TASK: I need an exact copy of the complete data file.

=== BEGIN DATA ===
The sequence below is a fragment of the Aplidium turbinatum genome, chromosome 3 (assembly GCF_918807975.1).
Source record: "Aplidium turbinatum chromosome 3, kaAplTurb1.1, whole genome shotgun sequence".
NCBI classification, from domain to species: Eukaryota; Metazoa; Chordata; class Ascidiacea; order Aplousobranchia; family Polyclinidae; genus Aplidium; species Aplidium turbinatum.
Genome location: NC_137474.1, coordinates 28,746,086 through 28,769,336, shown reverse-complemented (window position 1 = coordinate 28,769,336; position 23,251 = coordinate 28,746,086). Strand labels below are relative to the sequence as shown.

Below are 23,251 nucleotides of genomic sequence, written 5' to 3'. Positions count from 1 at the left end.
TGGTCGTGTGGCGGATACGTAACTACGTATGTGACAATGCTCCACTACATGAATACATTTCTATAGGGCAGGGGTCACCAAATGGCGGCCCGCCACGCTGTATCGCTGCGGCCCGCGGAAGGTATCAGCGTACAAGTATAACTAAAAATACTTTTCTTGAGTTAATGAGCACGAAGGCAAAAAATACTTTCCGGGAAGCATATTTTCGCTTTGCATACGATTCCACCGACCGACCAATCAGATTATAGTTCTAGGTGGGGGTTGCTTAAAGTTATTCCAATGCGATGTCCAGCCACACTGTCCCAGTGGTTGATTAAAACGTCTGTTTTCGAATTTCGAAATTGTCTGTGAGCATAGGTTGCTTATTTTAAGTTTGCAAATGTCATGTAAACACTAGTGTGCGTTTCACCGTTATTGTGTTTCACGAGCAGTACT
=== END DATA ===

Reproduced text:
The sequence below is a fragment of the Aplidium turbinatum genome, chromosome 3 (assembly GCF_918807975.1).
Source record: "Aplidium turbinatum chromosome 3, kaAplTurb1.1, whole genome shotgun sequence".
NCBI classification, from domain to species: Eukaryota; Metazoa; Chordata; class Ascidiacea; order Aplousobranchia; family Polyclinidae; genus Aplidium; species Aplidium turbinatum.
Genome location: NC_137474.1, coordinates 28,746,086 through 28,769,336, shown reverse-complemented (window position 1 = coordinate 28,769,336; position 23,251 = coordinate 28,746,086). Strand labels below are relative to the sequence as shown.

Below are 23,251 nucleotides of genomic sequence, written 5' to 3'. Positions count from 1 at the left end.
TGGTCGTGTGGCGGATACGTAACTACGTATGTGACAATGCTCCACTACATGAATACATTTCTATAGGGCAGGGGTCACCAAATGGCGGCCCGCCACGCTGTATCGCTGCGGCCCGCGGAAGGTATCAGCGTACAAGTATAACTAAAAATACTTTTCTTGAGTTAATGAGCACGAAGGCAAAAAATACTTTCCGGGAAGCATATTTTCGCTTTGCATACGATTCCACCGACCGACCAATCAGATTATAGTTCTAGGTGGGGGTTGCTTAAAGTTATTCCAATGCGATGTCCAGCCACACTGTCCCAGTGGTTGATTAAAACGTCTGTTTTCGAATTTCGAAATTGTCTGTGAGCATAGGTTGCTTATTTTAAGTTTGCAAATGTCATGTAAACACTAGTGTGCGTTTCACCGTTATTGTGTTTCACGAGCAGTACT